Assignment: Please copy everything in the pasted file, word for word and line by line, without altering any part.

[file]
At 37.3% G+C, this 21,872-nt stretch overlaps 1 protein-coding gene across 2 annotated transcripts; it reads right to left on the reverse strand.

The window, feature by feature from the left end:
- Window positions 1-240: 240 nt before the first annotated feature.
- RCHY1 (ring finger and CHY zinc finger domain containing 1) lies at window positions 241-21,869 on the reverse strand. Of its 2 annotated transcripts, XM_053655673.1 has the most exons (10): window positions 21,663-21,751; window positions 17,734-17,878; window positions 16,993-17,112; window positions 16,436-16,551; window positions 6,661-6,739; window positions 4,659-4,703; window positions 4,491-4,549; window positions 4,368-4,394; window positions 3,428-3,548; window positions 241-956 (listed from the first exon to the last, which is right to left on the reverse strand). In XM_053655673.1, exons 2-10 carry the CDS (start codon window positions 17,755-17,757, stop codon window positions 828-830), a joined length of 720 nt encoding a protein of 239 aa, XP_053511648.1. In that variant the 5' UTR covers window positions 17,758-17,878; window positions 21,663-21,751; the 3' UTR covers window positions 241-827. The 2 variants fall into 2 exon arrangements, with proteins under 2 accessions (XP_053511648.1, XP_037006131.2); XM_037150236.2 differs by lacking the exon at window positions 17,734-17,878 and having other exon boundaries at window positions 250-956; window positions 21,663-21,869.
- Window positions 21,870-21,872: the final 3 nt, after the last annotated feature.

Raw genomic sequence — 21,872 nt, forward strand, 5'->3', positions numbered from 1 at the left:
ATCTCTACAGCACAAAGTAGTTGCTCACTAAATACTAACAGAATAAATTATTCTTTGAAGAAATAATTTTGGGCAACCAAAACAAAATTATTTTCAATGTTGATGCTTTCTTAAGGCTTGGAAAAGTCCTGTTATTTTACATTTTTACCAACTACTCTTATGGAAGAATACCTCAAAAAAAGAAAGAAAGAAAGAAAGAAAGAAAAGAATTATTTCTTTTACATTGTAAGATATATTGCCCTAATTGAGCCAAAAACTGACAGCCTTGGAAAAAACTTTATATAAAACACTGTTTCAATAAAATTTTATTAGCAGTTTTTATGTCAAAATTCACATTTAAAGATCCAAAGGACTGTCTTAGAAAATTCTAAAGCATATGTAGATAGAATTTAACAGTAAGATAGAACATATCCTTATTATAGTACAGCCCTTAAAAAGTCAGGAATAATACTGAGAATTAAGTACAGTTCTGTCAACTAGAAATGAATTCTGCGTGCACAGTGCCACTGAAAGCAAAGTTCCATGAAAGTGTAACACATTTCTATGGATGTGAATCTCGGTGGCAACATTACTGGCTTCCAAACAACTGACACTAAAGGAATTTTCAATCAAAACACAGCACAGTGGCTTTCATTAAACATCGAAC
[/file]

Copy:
At 37.3% G+C, this 21,872-nt stretch overlaps 1 protein-coding gene across 2 annotated transcripts; it reads right to left on the reverse strand.

The window, feature by feature from the left end:
- Window positions 1-240: 240 nt before the first annotated feature.
- RCHY1 (ring finger and CHY zinc finger domain containing 1) lies at window positions 241-21,869 on the reverse strand. Of its 2 annotated transcripts, XM_053655673.1 has the most exons (10): window positions 21,663-21,751; window positions 17,734-17,878; window positions 16,993-17,112; window positions 16,436-16,551; window positions 6,661-6,739; window positions 4,659-4,703; window positions 4,491-4,549; window positions 4,368-4,394; window positions 3,428-3,548; window positions 241-956 (listed from the first exon to the last, which is right to left on the reverse strand). In XM_053655673.1, exons 2-10 carry the CDS (start codon window positions 17,755-17,757, stop codon window positions 828-830), a joined length of 720 nt encoding a protein of 239 aa, XP_053511648.1. In that variant the 5' UTR covers window positions 17,758-17,878; window positions 21,663-21,751; the 3' UTR covers window positions 241-827. The 2 variants fall into 2 exon arrangements, with proteins under 2 accessions (XP_053511648.1, XP_037006131.2); XM_037150236.2 differs by lacking the exon at window positions 17,734-17,878 and having other exon boundaries at window positions 250-956; window positions 21,663-21,869.
- Window positions 21,870-21,872: the final 3 nt, after the last annotated feature.

Raw genomic sequence — 21,872 nt, forward strand, 5'->3', positions numbered from 1 at the left:
ATCTCTACAGCACAAAGTAGTTGCTCACTAAATACTAACAGAATAAATTATTCTTTGAAGAAATAATTTTGGGCAACCAAAACAAAATTATTTTCAATGTTGATGCTTTCTTAAGGCTTGGAAAAGTCCTGTTATTTTACATTTTTACCAACTACTCTTATGGAAGAATACCTCAAAAAAAGAAAGAAAGAAAGAAAGAAAGAAAAGAATTATTTCTTTTACATTGTAAGATATATTGCCCTAATTGAGCCAAAAACTGACAGCCTTGGAAAAAACTTTATATAAAACACTGTTTCAATAAAATTTTATTAGCAGTTTTTATGTCAAAATTCACATTTAAAGATCCAAAGGACTGTCTTAGAAAATTCTAAAGCATATGTAGATAGAATTTAACAGTAAGATAGAACATATCCTTATTATAGTACAGCCCTTAAAAAGTCAGGAATAATACTGAGAATTAAGTACAGTTCTGTCAACTAGAAATGAATTCTGCGTGCACAGTGCCACTGAAAGCAAAGTTCCATGAAAGTGTAACACATTTCTATGGATGTGAATCTCGGTGGCAACATTACTGGCTTCCAAACAACTGACACTAAAGGAATTTTCAATCAAAACACAGCACAGTGGCTTTCATTAAACATCGAAC